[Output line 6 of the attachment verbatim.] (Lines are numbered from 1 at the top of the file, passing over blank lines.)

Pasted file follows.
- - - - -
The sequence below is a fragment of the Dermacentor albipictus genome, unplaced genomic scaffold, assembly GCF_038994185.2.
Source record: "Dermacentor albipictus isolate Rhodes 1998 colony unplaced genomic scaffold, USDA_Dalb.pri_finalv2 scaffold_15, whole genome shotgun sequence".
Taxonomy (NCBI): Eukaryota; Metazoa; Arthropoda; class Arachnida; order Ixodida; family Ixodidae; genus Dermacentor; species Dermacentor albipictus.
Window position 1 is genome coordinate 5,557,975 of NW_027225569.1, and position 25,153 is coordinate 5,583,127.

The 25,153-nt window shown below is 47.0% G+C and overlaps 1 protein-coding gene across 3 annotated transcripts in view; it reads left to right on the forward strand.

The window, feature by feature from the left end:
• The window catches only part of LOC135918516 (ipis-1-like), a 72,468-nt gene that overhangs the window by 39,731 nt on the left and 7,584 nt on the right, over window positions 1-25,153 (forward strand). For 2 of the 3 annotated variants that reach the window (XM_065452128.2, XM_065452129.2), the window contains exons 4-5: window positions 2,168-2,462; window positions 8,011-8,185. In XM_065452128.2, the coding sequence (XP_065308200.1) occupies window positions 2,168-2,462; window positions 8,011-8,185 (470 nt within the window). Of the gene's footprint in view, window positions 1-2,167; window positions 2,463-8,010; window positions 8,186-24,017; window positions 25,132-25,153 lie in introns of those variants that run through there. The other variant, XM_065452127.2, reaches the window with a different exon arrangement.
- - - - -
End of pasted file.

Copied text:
The window, feature by feature from the left end: